More from Pittsburgh and two other NL cities:
- The Nationals plan to activate right fielder Bryce Harper for their series opener against the Phillies on Monday, Chelsea Janes of the Washington Post tweets. Harper left the Nats’ game against San Francisco on Aug. 12 after suffering a gruesome-looking knee injury, thus derailing an MVP-caliber campaign, but he’ll have a chance to be a major factor in October for the World Series hopefuls.
- Giants right-hander Matt Cain sounded uncertain on Saturday when discussing whether he plans to continue his career in 2018, Chris Haft of MLB.com writes. What’s clear is that the Giants will buy out the former front-line starter’s $21MM club option in favor of a $7.5MM buyout in the offseason, ending a fruitful tenure in the Bay Area. While the 32-year-old Cain is in the midst of a fourth straight rough season, he has been outstanding for the majority of his career in San Francisco, where he has won three World Series and earned three All-Star nods since debuting in 2005.
- Pirates third baseman Jung Ho Kang won’t need to come off the restricted list to participate in the Dominic Winter League, general manager Neal Huntington told Adam Berry of MLB.com and other reporters Sunday (Twitter link). Kang is already in the Dominican Republic and working out with his winter ball team, per Bill Brink of the Pittsburgh Post-Gazette. Their season begins Oct. 20, and playing for them will represent his first game action since the 2016 major league season. Kang hasn’t been able to secure a U.S. work visa since earning his third DUI charge in his native South Korea last winter. The Pirates will set an offseason deadline to decide whether they can count on Kang for 2018, according to Huntington. “We’ll get to a point in time where, if we still don’t know, we’ll plan as if he’s not going to be here,” he said. “If he is able to secure a visa to get into the country, we’ll have an extra really good player.”
- In a piece that’s not altogether unrelated to Kang’s situation, Bill Brink of the Pittsburgh Post-Gazette analyzes the thin margin of error the Pirates front office has to work with in light of the team’s still-limited payroll. GM Neal Huntington notes the need to find “significant value outside of the free-agent market” as well as the imperative to “get more than just a dollar-for-dollar value” in free agency. The piece highlights the challenges facing the just-extended executive as he seeks to position the Bucs for contention once again.
Pirates infielder Jung Ho Kang discussed his attempt to return to the majors with Jee-ho Yoo of Yonhap (here and here). Kang derailed his career when he drove under the influence of alcohol in his native Korea — the third time he has been arrested for a DUI — with a subsequent conviction leaving him unable to obtain a visa to work in the United States. Now, as he prepares to play in the Dominican Winter League, Kang says he hopes “to become a better person and a better player.” Whether or not he’ll be able to return to action in the majors — in 2018 or beyond — will ultimately depend upon the U.S. government.
Pirates catcher Francisco Cervelli will be shut down for the rest of the year, manager Clint Hurdle tells reporters including MLB.com’s Adam Berry (via Twitter). Hurdle says there simply isn’t enough time for the backstop to make it back from his quad injury.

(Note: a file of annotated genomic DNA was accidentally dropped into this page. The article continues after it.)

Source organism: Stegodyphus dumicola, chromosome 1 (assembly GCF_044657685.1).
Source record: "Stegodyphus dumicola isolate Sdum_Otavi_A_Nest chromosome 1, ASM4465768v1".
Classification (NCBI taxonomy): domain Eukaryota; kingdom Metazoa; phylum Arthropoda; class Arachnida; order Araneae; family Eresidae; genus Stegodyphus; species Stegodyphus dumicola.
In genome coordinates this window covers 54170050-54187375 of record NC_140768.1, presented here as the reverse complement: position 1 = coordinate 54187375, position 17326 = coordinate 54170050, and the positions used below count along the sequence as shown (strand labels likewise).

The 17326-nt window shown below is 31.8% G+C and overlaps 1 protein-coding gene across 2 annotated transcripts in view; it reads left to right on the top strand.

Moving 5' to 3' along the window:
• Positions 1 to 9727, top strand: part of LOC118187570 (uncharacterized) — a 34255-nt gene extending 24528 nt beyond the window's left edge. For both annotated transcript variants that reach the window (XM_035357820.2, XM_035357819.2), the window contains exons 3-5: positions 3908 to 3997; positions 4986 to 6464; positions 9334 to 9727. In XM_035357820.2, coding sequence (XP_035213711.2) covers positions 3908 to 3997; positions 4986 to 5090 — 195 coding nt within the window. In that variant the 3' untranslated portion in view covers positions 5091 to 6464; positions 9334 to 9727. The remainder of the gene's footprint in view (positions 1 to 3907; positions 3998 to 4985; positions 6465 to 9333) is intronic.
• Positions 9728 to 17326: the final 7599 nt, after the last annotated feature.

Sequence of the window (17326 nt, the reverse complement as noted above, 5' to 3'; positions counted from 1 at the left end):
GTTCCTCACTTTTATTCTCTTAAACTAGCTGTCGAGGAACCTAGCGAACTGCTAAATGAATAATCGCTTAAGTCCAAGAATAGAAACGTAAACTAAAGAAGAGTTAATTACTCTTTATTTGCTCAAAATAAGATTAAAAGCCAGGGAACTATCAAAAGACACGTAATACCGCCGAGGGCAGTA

While the Bucs don’t need Cervelli to make a push for the postseason — that ship sailed a while back — it’s disappointing for his season to end this year. The veteran has been out since mid-August (apart from a one-game effort to return) and has missed out on a chance to work with the club’s young pitching staff down the stretch.
Cervelli’s absence also means he won’t have a chance to bounce back from his rough finish to the year. Over his final 17 games, Cervelli posted only a .132/.220/.151 slash with twenty strikeouts. Of course, Cervelli was much better at the plate over the full course of the season. But he has produced less than the league average with the bat over the past two years and tanked recently in the framing department (after previously ranking among the game’s best).
All said, the Pirates haven’t made out quite as well as they hoped when they inked Cervelli to a three-year, $31MM extension early in the 2016 season. While the team can still expect to get value out of the 31-year-old over the next two campaigns, he’ll need to boost his performance to warrant the $22MM he is still owed.
Following this weekend’s outright of Drew Hutchison, Pirates GM Neal Huntington spoke to Stephen J. Nesbitt of the Pittsburgh Post-Gazette about the decision to move on from the right-hander, who is now very likely to become a free agent at season’s end. While Hutchison was the lone return the Pirates received in exchange for dumping Francisco Liriano’s contract and sending two prospects to the Blue Jays, Huntington indicated that he’s been passed on the depth chart by other arms. “We traded for him with the idea that he was a controllable, young starter that could fill a rotation spot for years to come,” said Huntington. “We just also decided this year that the growth and development of our guys put them ahead of him.” The Pirates have relied heavily upon Chad Kuhl, Trevor Williams, Steven Brault and Tyler Glasnow to make starts behind Gerrit Cole, Ivan Nova and Jameson Taillon this season. With Hutchison eligible for arbitration this winter, the lack of room in the rotation makes his removal from the 40-man roster is essentially the same as non-tendering him several months in advance.